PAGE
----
RIP Robin Williams and RIP Michael Brown – my god, this week has been so painful.
Education Law and Politics
“Education Department Awards 40 States, D.C., and the Virgin Islands $28.4 Million in Grants to Help Low-Income Students Take Advanced Placement Tests” – so congrats to the College Board that will profit handily (wink wink) from this boost.
Meanwhile, the Republican National Committee has denounced the the College Board for new frameworks it has issued for the AP US History exam, claiming it promotes a "radically revisionist view of American history that emphasizes negative aspects of our nation’s history while omitting or minimizing positive aspects."
The trial of 12 former Atlanta Public School employees, accused of conspiring to alter students’ test scores, started this week.
Also heading to the courts: several lawsuits in Louisiana over the state’s adoption (or not) of the Common Core.
A New Jersey high school student has settled a lawsuit with her school district, after she said she was punished for a couple of profane tweets about her principal. The district has reversed its punishments of her and expunged her record. It will also clarify its social media policy.
New York has published a “parents’ bill of rights” (PDF) to address how student data can be used.
The Cape Henlopen School Board in Delaware has scrapped its summer reading list for incoming high school students. Originally the board chose to remove from the list The Miseducation of Cameron Post, a coming-of-age story about a gay teen in Montana. But when anti-censorship groups questioned that decision, the school board ditched the recommended reading list altogether.
The FTC and Indiana attorney general are investigating the test prep company The College Network because of hundreds of complaints of deceptive practices by its salespeople. More from the IndyStar.
MOOCs and UnMOOCs
Indiana Connections Academy, the state’s virtual charter school outsourced to Pearson, will have a record number of students enrolled this year.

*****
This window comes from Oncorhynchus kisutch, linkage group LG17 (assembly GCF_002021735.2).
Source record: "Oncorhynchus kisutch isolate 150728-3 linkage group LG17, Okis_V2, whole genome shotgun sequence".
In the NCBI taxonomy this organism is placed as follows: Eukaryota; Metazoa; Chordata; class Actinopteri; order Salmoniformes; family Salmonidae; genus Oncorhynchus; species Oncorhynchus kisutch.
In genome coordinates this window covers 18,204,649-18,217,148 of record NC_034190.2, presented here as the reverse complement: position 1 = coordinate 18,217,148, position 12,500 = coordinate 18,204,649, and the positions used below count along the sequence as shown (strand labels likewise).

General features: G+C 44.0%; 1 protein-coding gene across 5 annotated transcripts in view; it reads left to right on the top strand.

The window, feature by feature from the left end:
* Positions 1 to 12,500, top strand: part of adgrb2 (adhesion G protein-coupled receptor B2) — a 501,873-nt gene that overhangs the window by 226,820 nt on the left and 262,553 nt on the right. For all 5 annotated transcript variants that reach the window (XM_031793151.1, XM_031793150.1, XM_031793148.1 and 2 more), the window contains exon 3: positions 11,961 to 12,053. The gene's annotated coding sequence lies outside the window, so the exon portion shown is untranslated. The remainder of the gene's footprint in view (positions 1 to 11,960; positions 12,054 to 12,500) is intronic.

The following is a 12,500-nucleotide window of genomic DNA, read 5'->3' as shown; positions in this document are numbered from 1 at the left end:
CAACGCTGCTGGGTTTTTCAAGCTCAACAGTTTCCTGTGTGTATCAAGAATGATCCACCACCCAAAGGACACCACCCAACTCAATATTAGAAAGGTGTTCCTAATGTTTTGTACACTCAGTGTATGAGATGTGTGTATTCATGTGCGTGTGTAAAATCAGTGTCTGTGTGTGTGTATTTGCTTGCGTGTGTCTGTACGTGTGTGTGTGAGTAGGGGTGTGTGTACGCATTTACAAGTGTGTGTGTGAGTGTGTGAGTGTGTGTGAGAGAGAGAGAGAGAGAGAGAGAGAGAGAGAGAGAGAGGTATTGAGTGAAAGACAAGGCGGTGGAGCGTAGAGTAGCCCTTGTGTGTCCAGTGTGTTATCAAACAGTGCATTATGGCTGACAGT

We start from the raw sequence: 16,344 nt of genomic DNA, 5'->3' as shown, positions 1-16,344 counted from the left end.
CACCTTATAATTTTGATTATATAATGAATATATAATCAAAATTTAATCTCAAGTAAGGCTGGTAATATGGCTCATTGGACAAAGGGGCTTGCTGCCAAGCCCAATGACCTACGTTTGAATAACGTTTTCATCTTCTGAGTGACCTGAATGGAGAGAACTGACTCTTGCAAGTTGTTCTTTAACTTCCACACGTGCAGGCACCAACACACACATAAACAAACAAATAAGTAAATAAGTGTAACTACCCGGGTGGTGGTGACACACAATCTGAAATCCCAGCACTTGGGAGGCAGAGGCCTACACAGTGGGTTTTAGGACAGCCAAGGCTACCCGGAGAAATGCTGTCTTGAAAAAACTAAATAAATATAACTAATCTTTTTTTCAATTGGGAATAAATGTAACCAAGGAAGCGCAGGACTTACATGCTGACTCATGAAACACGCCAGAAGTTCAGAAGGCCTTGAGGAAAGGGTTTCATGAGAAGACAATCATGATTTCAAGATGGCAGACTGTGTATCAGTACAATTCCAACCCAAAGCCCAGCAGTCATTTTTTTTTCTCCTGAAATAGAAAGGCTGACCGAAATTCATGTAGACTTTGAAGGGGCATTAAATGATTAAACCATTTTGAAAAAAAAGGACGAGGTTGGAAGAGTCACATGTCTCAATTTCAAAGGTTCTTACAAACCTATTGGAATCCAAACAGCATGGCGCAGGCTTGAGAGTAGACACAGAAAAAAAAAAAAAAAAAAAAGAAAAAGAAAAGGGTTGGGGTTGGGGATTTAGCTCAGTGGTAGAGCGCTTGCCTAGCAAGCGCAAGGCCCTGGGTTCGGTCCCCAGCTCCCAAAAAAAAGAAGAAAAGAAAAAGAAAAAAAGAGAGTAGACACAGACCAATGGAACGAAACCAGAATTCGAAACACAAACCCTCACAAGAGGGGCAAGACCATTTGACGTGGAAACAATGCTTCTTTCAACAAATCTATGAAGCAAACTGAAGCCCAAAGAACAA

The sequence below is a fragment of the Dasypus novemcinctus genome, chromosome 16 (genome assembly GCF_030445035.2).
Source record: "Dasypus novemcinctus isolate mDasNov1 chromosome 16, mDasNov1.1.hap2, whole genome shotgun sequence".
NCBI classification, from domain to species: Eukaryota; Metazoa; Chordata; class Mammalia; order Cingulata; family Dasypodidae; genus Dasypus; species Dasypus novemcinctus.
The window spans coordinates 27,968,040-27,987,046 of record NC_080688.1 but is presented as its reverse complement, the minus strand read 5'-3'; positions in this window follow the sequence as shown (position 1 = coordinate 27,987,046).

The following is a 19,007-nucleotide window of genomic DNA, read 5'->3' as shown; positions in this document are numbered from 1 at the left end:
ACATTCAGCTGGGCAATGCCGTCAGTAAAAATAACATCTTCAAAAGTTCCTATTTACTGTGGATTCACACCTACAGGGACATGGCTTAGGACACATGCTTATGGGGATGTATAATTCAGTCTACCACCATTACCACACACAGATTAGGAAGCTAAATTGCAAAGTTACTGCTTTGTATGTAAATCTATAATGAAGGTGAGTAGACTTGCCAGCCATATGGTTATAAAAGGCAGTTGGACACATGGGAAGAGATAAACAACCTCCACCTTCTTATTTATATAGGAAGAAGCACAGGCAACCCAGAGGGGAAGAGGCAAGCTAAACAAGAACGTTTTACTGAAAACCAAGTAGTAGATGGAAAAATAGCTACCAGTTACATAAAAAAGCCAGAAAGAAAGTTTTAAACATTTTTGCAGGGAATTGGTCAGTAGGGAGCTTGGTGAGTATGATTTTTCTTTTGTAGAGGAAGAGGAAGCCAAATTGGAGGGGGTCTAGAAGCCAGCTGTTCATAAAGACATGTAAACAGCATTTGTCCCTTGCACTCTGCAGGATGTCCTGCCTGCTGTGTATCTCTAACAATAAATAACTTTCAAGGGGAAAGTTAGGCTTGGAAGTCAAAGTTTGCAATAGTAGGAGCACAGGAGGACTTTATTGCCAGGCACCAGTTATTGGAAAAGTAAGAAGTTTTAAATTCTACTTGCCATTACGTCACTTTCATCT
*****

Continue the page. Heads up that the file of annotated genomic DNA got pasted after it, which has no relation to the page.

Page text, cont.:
A big PR push from the new for-profit “elite” college Minerva, with stories in Slate and in The Atlantic. Sound the disruption klaxon!
Meanwhile on Campus
According to the National Center for Education Statistics, minority students will be the majority in US public schools this year. So probably time to rethink that word “minority,” eh.
“Students At For-Profit [Everett] College Say They Weren’t Told Their School Was Being Sold”
Princeton is debating getting rid of its policy that caps the number of As professors award.
Japan’s “cram school” business is thriving.
The New York Times investigates Prime Prep Academy, a charter school co-founded by former NFL star Deion Sanders. The plan: “collect and mentor the finest male athletes in Texas and elsewhere and become a powerhouse.” The academics: horrible.
Go, School Sports Team!
A federal judge ruled on Friday that the NCAA rules barring college athletes from sharing in the revenues from the use of their names and likenesses violate antitrust law. It’s not the death of the NCAA yet, but the organization is certainly in turmoil. Although the NCAA will appeal, plenty of folks are saying that this ruling will change college sports. Or not.
From the HR Department
Former DC schools chancellor Michelle Rhee is stepping down as head of her reform group StudentsFirst. She will now be on the board of directors for Scotts Miracle Gro, and I am gravely disappointed that so few “miracle grow / test score” puns have been made as a result.